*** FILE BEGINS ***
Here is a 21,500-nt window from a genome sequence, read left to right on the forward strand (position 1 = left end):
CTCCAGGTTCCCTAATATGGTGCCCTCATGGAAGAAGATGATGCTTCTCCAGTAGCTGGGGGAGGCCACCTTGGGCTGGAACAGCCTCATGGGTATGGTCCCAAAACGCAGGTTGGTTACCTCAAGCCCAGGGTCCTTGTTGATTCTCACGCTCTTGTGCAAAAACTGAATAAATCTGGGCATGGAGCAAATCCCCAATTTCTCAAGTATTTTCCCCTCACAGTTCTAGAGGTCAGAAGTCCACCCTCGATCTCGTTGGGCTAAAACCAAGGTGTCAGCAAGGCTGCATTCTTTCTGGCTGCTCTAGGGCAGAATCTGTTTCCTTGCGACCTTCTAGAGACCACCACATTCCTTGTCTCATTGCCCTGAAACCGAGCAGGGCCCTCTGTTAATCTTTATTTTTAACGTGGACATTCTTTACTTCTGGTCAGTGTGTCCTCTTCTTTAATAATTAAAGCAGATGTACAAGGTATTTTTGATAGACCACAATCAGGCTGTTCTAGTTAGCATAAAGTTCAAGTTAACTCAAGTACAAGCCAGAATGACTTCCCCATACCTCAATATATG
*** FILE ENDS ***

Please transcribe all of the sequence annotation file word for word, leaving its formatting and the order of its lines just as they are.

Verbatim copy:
Here is a 21,500-nt window from a genome sequence, read left to right on the forward strand (position 1 = left end):
CTCCAGGTTCCCTAATATGGTGCCCTCATGGAAGAAGATGATGCTTCTCCAGTAGCTGGGGGAGGCCACCTTGGGCTGGAACAGCCTCATGGGTATGGTCCCAAAACGCAGGTTGGTTACCTCAAGCCCAGGGTCCTTGTTGATTCTCACGCTCTTGTGCAAAAACTGAATAAATCTGGGCATGGAGCAAATCCCCAATTTCTCAAGTATTTTCCCCTCACAGTTCTAGAGGTCAGAAGTCCACCCTCGATCTCGTTGGGCTAAAACCAAGGTGTCAGCAAGGCTGCATTCTTTCTGGCTGCTCTAGGGCAGAATCTGTTTCCTTGCGACCTTCTAGAGACCACCACATTCCTTGTCTCATTGCCCTGAAACCGAGCAGGGCCCTCTGTTAATCTTTATTTTTAACGTGGACATTCTTTACTTCTGGTCAGTGTGTCCTCTTCTTTAATAATTAAAGCAGATGTACAAGGTATTTTTGATAGACCACAATCAGGCTGTTCTAGTTAGCATAAAGTTCAAGTTAACTCAAGTACAAGCCAGAATGACTTCCCCATACCTCAATATATG